Green paint is seen on the pedestal of the statue of Joseph Henry outside the headquarters of the Smithsonian Institution on July 29, 2013.

Green Paint Found on National Cathedral, Smithsonian Statue

Following the Lincoln Memorial vandalism last week, green paint was found at two other landmarks.

Green paint is seen on the pedestal of the statue of Joseph Henry outside the headquarters of the Smithsonian Institution on July 29, 2013.

Green paint is seen on the pedestal of the statue of Joseph Henry outside the headquarters of the Smithsonian Institution on July 29, 2013.

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Just three days after green paint was found splashed across parts of the Lincoln Memorial, officials say two chapels at the National Cathedral were also vandalized in a similar fashion.

The cathedral's Bethlehem Chapel was temporarily closed on Monday afternoon while authorities investigated the vandalism. A National Cathedral employee found paint poured on top of an organ in the Bethlehem Chapel and in the Children's Chapel.

[READ: Lincoln Memorial Splattered With Green Paint]

The Associated Press reported that police arrested a woman on Monday in connection with the vandalism. Peter Newsham, assistant chief of the Metropolitan Police Department, told the AP that the woman was arrested nearby and will likely be charged with destruction of property.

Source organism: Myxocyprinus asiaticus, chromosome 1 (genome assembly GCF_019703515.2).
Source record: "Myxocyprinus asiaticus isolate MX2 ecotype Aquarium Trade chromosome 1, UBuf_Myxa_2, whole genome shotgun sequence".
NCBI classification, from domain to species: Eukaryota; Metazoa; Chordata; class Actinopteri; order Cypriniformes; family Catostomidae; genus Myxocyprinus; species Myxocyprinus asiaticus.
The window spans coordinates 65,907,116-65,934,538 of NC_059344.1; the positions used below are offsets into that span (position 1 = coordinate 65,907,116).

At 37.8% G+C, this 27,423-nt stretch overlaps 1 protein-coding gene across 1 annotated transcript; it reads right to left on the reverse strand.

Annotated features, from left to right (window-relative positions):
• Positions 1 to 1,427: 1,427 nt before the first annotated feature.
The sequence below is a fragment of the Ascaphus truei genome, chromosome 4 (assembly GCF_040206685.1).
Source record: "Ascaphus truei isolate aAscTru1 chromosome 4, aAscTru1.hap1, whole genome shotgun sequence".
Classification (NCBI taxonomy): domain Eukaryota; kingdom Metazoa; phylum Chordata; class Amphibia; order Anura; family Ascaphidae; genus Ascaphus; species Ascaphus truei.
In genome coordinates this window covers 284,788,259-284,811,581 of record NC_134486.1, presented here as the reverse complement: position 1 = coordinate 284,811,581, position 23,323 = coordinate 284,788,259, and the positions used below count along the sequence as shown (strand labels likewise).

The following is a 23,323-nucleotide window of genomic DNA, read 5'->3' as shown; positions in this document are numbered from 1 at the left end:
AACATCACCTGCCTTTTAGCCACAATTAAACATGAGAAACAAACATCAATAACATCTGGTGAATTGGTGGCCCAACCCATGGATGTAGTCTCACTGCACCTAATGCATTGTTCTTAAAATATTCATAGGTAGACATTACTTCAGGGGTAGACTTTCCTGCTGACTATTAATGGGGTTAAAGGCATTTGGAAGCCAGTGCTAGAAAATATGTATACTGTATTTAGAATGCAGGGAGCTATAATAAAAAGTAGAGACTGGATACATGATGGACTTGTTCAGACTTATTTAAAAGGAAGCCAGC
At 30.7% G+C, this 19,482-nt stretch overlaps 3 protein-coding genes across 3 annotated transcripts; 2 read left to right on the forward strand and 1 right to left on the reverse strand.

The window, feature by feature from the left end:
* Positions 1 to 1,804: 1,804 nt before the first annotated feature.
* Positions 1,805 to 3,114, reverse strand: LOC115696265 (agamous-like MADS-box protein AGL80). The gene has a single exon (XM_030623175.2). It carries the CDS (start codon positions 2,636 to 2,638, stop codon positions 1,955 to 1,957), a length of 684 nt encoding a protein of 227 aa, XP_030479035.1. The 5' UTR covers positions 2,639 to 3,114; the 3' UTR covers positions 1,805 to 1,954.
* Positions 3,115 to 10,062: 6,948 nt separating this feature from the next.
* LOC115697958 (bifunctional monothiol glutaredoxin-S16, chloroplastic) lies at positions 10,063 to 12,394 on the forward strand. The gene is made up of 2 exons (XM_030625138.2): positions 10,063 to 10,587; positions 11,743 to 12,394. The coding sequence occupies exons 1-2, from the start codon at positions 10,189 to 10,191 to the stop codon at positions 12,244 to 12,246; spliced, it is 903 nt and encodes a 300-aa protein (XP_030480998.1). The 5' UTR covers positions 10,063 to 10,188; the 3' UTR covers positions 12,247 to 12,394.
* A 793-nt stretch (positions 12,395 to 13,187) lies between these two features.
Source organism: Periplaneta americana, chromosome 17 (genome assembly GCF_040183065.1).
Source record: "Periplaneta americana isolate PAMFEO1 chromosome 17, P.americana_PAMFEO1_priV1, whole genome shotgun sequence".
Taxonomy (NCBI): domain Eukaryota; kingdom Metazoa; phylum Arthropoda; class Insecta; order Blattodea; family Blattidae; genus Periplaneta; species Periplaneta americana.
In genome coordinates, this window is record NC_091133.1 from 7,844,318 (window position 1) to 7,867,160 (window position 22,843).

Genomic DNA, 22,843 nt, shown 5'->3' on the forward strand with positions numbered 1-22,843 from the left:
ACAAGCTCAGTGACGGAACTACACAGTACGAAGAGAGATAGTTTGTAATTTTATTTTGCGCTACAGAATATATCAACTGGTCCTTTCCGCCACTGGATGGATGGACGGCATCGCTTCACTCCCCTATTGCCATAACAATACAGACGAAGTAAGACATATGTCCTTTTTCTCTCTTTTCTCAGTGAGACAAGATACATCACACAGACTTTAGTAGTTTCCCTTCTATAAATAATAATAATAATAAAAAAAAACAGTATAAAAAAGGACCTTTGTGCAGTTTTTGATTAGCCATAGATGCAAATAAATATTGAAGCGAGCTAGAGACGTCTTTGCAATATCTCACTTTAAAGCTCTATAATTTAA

Cathedral spokesman Richard Weinberg told The Washington Post that the paint in the Bethlehem Chapel was still wet, leading them to believe the vandalism was recent, and that the paint can be removed from the organ, which was installed in the chapel in 1950.

The Bethlehem Chapel is the oldest part of the cathedral and for many years was the only indoor worship space in the cathedral. In 1912, it was the first part of the cathedral to be completed, at a cost of $200,000.

[PHOTOS: The Lincoln Memorial and Other Vandalized Monuments]

Also on Monday, WUSA-9 reported that a statue across from the Smithsonian Castle on the National Mall was also vandalized with green paint. U.S. Park Police told WUSA-9 that the act also happened on Friday, the same day as the Lincoln Memorial vandalism, but that the events have not been connected. Unintelligible green symbols were painted on the base of the statue of the museum's first secretary.

A National Park Service spokeswoman told The Washington Post that the paint found on the Lincoln Memorial is about 90 percent removed. Though police have not arrested any suspects, two witnesses say they may have information that Park Police could use in their investigation, according to WUSA-9.

[ALSO: Lincoln Memorial Had Better Days in Film and TV]

A woman from Colorado, Erin Gilliss, took photographs at the memorial that show a group of unidentified people in the background. Her friend Jamie McDaniel told WUSA-9 that she saw soda cans and bottles filled with paint when they discovered the vandalism and reported it to police.

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